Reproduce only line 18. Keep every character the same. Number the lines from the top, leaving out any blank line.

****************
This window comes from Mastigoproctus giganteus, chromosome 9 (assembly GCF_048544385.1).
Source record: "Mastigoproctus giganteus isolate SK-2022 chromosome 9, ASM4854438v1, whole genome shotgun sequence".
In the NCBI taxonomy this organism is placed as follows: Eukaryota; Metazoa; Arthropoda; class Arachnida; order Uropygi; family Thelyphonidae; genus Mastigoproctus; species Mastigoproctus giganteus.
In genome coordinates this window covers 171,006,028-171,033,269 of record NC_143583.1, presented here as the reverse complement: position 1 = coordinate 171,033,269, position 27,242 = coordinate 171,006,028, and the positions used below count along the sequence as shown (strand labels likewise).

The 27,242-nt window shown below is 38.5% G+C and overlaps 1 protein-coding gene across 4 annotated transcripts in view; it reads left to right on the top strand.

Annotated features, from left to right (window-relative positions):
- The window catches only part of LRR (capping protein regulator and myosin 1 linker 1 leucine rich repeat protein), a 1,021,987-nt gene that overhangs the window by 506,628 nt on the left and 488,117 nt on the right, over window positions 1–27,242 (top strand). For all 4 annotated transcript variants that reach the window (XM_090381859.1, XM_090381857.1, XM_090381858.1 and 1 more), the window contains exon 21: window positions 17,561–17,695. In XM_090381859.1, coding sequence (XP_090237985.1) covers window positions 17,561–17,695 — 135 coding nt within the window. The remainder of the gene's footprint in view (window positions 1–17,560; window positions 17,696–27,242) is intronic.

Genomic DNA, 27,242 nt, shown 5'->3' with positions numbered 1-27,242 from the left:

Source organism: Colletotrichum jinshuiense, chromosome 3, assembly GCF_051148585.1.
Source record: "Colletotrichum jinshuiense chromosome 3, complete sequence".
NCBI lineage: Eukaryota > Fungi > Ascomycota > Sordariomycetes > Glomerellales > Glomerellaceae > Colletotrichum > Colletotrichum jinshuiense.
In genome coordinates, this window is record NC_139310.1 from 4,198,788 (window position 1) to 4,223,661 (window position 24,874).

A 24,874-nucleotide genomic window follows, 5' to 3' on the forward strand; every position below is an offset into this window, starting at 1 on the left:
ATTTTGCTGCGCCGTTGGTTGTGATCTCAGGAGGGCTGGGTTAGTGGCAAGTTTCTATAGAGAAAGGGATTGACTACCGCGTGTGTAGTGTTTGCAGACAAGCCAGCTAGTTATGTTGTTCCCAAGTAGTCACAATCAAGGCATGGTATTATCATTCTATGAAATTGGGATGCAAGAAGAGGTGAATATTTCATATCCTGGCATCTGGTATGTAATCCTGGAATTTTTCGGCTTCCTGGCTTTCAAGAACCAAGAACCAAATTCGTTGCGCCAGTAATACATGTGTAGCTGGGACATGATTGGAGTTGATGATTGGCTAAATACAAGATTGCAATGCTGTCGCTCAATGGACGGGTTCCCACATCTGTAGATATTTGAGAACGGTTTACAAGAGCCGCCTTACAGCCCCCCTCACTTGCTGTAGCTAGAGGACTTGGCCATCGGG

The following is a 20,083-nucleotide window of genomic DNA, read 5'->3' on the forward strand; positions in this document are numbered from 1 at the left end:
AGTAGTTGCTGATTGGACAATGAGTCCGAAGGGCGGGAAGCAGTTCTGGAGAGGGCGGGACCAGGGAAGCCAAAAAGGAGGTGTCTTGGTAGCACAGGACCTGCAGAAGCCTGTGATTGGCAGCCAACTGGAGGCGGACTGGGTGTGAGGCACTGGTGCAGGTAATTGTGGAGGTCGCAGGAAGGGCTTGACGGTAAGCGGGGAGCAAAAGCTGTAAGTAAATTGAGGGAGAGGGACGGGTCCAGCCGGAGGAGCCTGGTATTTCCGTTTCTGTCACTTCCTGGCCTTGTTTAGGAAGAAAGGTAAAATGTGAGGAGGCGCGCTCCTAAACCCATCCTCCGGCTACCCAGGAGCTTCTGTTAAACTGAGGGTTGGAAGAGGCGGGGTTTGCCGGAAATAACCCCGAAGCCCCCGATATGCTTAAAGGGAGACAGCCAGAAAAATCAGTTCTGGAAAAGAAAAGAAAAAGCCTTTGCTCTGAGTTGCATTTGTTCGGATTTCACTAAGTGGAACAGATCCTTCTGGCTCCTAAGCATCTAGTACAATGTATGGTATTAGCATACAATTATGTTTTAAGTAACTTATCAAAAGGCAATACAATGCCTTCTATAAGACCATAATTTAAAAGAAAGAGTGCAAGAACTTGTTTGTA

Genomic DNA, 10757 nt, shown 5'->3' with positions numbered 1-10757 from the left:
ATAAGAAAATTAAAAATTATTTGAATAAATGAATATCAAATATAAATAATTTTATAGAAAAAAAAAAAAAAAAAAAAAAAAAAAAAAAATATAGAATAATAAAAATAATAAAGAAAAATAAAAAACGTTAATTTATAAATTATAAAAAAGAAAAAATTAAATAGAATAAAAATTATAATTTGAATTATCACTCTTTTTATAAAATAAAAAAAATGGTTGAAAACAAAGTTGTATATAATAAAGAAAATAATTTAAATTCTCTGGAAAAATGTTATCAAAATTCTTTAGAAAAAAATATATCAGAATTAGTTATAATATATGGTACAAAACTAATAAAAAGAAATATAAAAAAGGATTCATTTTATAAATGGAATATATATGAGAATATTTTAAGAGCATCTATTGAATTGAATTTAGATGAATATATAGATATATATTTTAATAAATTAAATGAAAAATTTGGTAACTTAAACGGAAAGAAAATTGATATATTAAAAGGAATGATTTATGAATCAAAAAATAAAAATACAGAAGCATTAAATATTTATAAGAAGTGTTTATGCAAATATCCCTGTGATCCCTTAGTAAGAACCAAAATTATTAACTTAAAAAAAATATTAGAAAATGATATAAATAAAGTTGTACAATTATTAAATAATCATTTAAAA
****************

ATAAGAAAATTAAAAATTATTTGAATAAATGAATATCAAATATAAATAATTTTATAGAAAAAAAAAAAAAAAAAAAAAAAAAAAAAAAATATAGAATAATAAAAATAATAAAGAAAAATAAAAAACGTTAATTTATAAATTATAAAAAAGAAAAAATTAAATAGAATAAAAATTATAATTTGAATTATCACTCTTTTTATAAAATAAAAAAAATGGTTGAAAACAAAGTTGTATATAATAAAGAAAATAATTTAAATTCTCTGGAAAAATGTTATCAAAATTCTTTAGAAAAAAATATATCAGAATTAGTTATAATATATGGTACAAAACTAATAAAAAGAAATATAAAAAAGGATTCATTTTATAAATGGAATATATATGAGAATATTTTAAGAGCATCTATTGAATTGAATTTAGATGAATATATAGATATATATTTTAATAAATTAAATGAAAAATTTGGTAACTTAAACGGAAAGAAAATTGATATATTAAAAGGAATGATTTATGAATCAAAAAATAAAAATACAGAAGCATTAAATATTTATAAGAAGTGTTTATGCAAATATCCCTGTGATCCCTTAGTAAGAACCAAAATTATTAACTTAAAAAAAATATTAGAAAATGATATAAATAAAGTTGTACAATTATTAAATAATCATTTAAAA